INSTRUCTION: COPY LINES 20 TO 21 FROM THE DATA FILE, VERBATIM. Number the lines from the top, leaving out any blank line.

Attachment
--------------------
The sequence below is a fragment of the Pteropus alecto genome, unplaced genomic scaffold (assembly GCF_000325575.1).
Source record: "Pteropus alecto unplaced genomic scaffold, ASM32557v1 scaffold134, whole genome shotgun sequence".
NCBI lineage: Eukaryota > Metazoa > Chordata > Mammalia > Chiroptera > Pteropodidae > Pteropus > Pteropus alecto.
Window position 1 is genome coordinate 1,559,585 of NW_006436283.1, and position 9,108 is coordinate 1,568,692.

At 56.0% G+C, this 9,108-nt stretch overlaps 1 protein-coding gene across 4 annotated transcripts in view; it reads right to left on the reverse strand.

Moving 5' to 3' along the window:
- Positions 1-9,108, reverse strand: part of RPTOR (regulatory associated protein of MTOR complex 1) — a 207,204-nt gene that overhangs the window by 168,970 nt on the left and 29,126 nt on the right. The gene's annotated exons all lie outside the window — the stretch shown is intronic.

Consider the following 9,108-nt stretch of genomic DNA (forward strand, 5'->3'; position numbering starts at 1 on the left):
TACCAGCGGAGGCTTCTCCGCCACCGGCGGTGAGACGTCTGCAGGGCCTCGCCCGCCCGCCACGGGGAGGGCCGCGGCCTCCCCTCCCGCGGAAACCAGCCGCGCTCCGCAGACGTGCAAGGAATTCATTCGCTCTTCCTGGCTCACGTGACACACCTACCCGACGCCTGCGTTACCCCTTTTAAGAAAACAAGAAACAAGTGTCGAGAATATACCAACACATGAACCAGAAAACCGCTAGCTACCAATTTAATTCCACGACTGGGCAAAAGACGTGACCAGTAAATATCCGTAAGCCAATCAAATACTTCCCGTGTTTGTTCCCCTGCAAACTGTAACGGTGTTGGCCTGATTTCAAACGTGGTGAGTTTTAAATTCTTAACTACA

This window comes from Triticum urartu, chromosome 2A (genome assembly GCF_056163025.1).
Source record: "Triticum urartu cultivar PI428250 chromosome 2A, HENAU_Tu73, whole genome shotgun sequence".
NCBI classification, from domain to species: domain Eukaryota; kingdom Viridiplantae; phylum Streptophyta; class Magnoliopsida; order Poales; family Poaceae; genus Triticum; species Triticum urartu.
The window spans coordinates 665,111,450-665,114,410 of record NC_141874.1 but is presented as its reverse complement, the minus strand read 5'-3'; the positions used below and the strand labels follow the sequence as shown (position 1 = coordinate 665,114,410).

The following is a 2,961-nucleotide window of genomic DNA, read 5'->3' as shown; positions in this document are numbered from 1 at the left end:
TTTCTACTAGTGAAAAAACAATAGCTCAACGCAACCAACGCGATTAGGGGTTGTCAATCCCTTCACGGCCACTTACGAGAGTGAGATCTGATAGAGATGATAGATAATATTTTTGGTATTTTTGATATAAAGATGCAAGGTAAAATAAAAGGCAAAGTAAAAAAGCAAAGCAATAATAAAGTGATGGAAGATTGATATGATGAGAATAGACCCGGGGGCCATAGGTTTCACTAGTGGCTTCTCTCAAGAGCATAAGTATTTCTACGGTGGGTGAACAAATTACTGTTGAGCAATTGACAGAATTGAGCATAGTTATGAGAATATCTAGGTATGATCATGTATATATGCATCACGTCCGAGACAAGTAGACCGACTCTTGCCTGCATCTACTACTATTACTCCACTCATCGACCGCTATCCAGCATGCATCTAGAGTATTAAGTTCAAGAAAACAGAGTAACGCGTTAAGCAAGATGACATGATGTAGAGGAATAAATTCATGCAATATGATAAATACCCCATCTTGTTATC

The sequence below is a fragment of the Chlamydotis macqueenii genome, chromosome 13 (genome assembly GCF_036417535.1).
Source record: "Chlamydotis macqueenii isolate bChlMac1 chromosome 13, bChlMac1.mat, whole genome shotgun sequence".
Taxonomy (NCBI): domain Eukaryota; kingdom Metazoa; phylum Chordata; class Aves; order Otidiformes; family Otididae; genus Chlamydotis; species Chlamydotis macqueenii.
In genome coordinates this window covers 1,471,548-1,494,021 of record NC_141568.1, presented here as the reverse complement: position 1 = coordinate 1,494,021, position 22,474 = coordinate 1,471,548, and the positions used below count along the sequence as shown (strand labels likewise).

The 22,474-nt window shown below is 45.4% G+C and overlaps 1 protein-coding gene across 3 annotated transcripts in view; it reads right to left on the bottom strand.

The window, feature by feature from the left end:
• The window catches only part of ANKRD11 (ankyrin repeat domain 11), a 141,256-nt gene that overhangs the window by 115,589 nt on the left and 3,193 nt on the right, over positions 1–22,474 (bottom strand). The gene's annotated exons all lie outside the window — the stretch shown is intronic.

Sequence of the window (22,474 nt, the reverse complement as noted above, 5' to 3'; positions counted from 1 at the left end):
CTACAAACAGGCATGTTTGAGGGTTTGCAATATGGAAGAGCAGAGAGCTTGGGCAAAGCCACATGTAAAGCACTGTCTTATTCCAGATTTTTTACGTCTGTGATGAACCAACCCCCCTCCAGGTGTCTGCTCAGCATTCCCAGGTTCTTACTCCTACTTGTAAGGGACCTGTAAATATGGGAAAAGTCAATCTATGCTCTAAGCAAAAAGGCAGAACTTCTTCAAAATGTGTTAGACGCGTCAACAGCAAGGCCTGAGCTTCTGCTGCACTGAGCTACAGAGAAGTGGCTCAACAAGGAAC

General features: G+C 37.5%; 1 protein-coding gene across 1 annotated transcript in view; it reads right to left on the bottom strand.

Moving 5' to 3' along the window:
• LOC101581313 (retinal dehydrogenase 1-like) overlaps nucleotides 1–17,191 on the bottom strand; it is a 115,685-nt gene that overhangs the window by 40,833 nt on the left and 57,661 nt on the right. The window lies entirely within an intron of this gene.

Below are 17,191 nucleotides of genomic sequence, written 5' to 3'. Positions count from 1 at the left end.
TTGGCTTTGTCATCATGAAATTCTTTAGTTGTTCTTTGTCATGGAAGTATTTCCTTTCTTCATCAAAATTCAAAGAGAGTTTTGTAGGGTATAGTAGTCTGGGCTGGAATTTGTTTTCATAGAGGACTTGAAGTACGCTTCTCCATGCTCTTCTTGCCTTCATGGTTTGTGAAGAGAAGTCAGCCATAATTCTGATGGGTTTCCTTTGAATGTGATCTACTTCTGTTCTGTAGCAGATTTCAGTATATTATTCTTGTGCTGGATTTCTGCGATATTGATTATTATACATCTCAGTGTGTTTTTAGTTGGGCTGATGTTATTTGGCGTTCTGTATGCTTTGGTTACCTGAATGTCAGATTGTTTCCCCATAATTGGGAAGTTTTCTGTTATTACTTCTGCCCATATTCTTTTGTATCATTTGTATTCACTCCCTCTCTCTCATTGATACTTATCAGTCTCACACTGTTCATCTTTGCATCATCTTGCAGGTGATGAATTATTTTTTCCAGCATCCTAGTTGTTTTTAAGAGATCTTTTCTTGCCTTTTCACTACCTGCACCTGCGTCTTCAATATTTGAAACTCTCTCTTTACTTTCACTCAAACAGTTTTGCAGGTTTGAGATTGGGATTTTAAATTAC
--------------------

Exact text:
The 22,474-nt window shown below is 45.4% G+C and overlaps 1 protein-coding gene across 3 annotated transcripts in view; it reads right to left on the bottom strand.

The window, feature by feature from the left end: